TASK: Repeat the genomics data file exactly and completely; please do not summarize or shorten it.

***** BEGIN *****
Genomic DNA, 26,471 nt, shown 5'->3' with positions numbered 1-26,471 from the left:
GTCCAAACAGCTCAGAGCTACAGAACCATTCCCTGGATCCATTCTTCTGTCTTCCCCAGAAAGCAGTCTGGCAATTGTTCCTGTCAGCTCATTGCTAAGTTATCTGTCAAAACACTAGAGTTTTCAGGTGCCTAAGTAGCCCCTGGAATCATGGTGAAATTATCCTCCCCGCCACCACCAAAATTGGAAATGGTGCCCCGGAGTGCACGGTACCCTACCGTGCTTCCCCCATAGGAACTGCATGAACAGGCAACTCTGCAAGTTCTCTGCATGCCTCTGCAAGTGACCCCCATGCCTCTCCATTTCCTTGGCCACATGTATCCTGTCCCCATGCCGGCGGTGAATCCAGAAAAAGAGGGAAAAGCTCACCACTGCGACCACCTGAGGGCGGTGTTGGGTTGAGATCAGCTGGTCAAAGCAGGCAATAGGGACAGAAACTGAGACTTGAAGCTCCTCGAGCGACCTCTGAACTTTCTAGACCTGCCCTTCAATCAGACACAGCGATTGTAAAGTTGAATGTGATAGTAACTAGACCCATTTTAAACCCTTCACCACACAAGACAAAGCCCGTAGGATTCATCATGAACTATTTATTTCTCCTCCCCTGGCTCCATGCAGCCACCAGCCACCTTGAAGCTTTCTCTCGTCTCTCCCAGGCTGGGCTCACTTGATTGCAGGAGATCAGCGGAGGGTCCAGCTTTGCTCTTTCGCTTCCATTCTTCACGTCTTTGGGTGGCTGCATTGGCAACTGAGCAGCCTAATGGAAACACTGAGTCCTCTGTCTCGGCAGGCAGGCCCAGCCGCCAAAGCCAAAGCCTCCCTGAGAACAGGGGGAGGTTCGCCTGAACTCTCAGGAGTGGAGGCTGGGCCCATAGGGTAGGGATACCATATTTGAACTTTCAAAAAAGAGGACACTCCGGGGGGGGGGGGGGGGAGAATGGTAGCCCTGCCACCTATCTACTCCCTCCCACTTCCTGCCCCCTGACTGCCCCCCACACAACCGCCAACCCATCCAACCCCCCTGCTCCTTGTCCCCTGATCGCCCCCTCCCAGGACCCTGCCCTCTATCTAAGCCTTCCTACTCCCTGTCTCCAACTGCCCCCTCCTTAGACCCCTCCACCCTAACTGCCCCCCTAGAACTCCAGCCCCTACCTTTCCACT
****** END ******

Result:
Genomic DNA, 26,471 nt, shown 5'->3' with positions numbered 1-26,471 from the left:
GTCCAAACAGCTCAGAGCTACAGAACCATTCCCTGGATCCATTCTTCTGTCTTCCCCAGAAAGCAGTCTGGCAATTGTTCCTGTCAGCTCATTGCTAAGTTATCTGTCAAAACACTAGAGTTTTCAGGTGCCTAAGTAGCCCCTGGAATCATGGTGAAATTATCCTCCCCGCCACCACCAAAATTGGAAATGGTGCCCCGGAGTGCACGGTACCCTACCGTGCTTCCCCCATAGGAACTGCATGAACAGGCAACTCTGCAAGTTCTCTGCATGCCTCTGCAAGTGACCCCCATGCCTCTCCATTTCCTTGGCCACATGTATCCTGTCCCCATGCCGGCGGTGAATCCAGAAAAAGAGGGAAAAGCTCACCACTGCGACCACCTGAGGGCGGTGTTGGGTTGAGATCAGCTGGTCAAAGCAGGCAATAGGGACAGAAACTGAGACTTGAAGCTCCTCGAGCGACCTCTGAACTTTCTAGACCTGCCCTTCAATCAGACACAGCGATTGTAAAGTTGAATGTGATAGTAACTAGACCCATTTTAAACCCTTCACCACACAAGACAAAGCCCGTAGGATTCATCATGAACTATTTATTTCTCCTCCCCTGGCTCCATGCAGCCACCAGCCACCTTGAAGCTTTCTCTCGTCTCTCCCAGGCTGGGCTCACTTGATTGCAGGAGATCAGCGGAGGGTCCAGCTTTGCTCTTTCGCTTCCATTCTTCACGTCTTTGGGTGGCTGCATTGGCAACTGAGCAGCCTAATGGAAACACTGAGTCCTCTGTCTCGGCAGGCAGGCCCAGCCGCCAAAGCCAAAGCCTCCCTGAGAACAGGGGGAGGTTCGCCTGAACTCTCAGGAGTGGAGGCTGGGCCCATAGGGTAGGGATACCATATTTGAACTTTCAAAAAAGAGGACACTCCGGGGGGGGGGGGGGGGAGAATGGTAGCCCTGCCACCTATCTACTCCCTCCCACTTCCTGCCCCCTGACTGCCCCCCACACAACCGCCAACCCATCCAACCCCCCTGCTCCTTGTCCCCTGATCGCCCCCTCCCAGGACCCTGCCCTCTATCTAAGCCTTCCTACTCCCTGTCTCCAACTGCCCCCTCCTTAGACCCCTCCACCCTAACTGCCCCCCTAGAACTCCAGCCCCTACCTTTCCACT